The common theme in these two 180+ MPH wrecks is that both drivers walked away. Carl Edwards even made a big show of jogging across the finish line, not 15 seconds after his car stopped.
How is it possible that these two guys walk away from their wrecks, yet 8 people were killed last night, July 4th, in wrecks where people weren’t going near half their speed?
After I read the headline of the article, I found this later in the piece…”A common thread in the tragic, predawn carnage was that none of the drivers or passengers in the deadliest accidents in Walpole and Attleboro were wearing safety belts while driving at high speeds.
When a NASCAR driver gets behind the wheel, he does so knowing that this race could be his last. The possibility of death stares him right in the face. In order to give these drivers a much better chance to survive these crashes a complex safety system is used. The drivers are basically strapped into their seats. Trust me when I tell you this, there is not much wiggle room. There is a 5 point seat-belt and even their helmets are attached to the seat. A window netting is also included to prevent arms from coming outside of the car.
When a young driver gets behind the wheel, I suspect they are more pre occupied with how they look in the car versus how safe they are. No wonder parents can’t sleep when their kids are out late.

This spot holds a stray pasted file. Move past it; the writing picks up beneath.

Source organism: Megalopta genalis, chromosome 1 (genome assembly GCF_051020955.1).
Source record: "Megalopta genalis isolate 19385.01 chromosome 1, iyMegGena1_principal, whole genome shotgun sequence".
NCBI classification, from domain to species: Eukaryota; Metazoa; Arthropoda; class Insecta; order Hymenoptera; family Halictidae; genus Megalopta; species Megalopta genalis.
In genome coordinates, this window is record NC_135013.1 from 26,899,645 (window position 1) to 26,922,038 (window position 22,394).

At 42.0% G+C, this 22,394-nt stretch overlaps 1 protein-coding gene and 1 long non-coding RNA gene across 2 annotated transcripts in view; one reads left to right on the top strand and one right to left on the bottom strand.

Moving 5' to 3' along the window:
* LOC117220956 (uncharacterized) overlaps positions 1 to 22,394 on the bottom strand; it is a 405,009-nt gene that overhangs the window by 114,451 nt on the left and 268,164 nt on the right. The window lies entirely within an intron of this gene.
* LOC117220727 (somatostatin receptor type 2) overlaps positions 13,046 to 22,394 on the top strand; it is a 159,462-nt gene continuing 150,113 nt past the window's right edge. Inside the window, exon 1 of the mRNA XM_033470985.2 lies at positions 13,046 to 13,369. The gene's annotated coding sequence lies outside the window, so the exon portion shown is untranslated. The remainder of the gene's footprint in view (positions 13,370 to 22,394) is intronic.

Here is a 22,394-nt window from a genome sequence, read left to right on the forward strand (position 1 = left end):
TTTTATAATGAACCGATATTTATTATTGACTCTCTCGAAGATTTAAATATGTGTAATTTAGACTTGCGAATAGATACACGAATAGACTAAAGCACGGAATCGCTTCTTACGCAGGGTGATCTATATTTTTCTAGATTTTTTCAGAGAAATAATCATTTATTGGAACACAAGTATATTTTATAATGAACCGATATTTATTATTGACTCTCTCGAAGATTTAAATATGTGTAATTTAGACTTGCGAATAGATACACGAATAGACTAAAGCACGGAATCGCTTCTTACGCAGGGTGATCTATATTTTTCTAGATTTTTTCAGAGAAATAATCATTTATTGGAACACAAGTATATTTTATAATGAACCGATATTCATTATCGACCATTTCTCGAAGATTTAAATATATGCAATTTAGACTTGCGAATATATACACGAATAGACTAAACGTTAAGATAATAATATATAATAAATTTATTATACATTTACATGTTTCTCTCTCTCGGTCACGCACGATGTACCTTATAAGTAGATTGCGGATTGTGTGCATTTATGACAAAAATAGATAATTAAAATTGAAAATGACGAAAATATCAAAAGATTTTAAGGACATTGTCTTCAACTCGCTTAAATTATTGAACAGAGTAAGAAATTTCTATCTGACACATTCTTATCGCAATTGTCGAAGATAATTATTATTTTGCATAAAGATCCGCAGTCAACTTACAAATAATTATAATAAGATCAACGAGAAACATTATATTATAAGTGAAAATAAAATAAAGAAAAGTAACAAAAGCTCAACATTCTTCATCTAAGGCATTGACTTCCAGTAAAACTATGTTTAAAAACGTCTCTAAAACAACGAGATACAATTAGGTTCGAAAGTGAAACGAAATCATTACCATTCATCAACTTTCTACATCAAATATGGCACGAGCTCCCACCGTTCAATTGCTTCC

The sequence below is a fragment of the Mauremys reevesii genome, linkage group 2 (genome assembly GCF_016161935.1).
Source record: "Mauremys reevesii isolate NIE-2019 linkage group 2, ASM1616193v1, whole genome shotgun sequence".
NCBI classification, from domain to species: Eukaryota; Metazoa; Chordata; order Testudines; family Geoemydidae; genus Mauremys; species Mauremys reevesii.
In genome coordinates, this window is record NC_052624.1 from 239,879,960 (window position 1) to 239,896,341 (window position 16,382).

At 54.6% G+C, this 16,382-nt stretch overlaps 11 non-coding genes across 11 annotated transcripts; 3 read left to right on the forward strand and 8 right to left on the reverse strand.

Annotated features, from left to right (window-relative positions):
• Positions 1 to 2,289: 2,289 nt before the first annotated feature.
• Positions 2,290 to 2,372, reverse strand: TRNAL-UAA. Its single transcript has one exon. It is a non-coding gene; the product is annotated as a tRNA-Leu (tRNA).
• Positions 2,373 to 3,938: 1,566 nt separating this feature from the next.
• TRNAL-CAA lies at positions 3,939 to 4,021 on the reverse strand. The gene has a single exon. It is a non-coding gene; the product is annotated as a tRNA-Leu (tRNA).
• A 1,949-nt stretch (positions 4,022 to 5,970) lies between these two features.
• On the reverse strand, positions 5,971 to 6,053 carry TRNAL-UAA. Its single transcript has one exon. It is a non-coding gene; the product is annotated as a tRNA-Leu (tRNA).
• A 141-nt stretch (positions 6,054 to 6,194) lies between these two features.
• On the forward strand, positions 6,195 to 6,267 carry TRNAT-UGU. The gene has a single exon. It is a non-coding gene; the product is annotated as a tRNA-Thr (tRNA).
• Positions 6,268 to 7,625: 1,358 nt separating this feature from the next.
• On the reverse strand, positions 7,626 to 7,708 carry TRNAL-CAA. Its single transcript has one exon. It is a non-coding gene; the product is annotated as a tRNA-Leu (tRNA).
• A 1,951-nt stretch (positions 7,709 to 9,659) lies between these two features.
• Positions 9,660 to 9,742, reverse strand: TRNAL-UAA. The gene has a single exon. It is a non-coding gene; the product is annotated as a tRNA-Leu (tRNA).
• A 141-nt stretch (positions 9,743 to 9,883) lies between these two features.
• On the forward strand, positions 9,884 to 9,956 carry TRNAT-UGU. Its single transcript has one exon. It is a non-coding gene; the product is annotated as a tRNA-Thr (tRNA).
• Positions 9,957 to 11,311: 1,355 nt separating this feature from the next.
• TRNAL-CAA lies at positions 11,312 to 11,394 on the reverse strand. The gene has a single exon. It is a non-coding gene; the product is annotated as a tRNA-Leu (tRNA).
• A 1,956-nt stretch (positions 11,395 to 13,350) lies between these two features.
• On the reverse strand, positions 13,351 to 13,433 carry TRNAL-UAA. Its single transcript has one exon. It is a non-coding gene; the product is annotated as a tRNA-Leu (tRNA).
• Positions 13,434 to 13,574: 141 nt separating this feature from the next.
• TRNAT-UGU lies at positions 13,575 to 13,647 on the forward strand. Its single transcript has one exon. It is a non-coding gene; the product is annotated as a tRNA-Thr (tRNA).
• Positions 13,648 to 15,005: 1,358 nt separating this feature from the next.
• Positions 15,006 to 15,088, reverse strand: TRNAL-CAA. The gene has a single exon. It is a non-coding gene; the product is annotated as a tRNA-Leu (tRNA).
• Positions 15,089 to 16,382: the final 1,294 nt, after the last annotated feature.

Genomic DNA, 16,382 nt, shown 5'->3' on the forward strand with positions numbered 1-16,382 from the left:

The safety devices available to a driver pale in comparison to what you would find in a typical NASCAR car, however, since the speeds are hopefully only 1/3 of what they will drive, they are more than sufficient if used properly.
There are 4 key points to safety within the car:
Seat-belt. To not wear your seat-belt is shear idiocy. There is absolutely no excuse. Plainly stated the seat-belt will keep you in the car. It will also keep you in your seat and off the steering wheel or windshield. You must use the lap and shoulder belts. This point is not open for debate.
Airbag. If you strike something hard enough the airbag will deploy. While this will make a sound and you will smell something odd, these are very effective at keeping your head off the windshield and steering wheel. Word of caution, short people need to sit as far from the steering wheel as possible, maybe even consider getting pedal extenders. Same for pregnant women, you don’t want the airbag striking you with too much force, it is best to sit as far back as you can.
Seats. The seat is designed to absorb the energy if you crash. In order for it to work properly, you must have the seat as upright as possible and have your head no more than 1 inch from the headrest. The headrest should also be high up enough so your entire head touches it, don’t just leave it on the seat. Riding like the gangsta with the seat all the way back and you leaning forward has to end.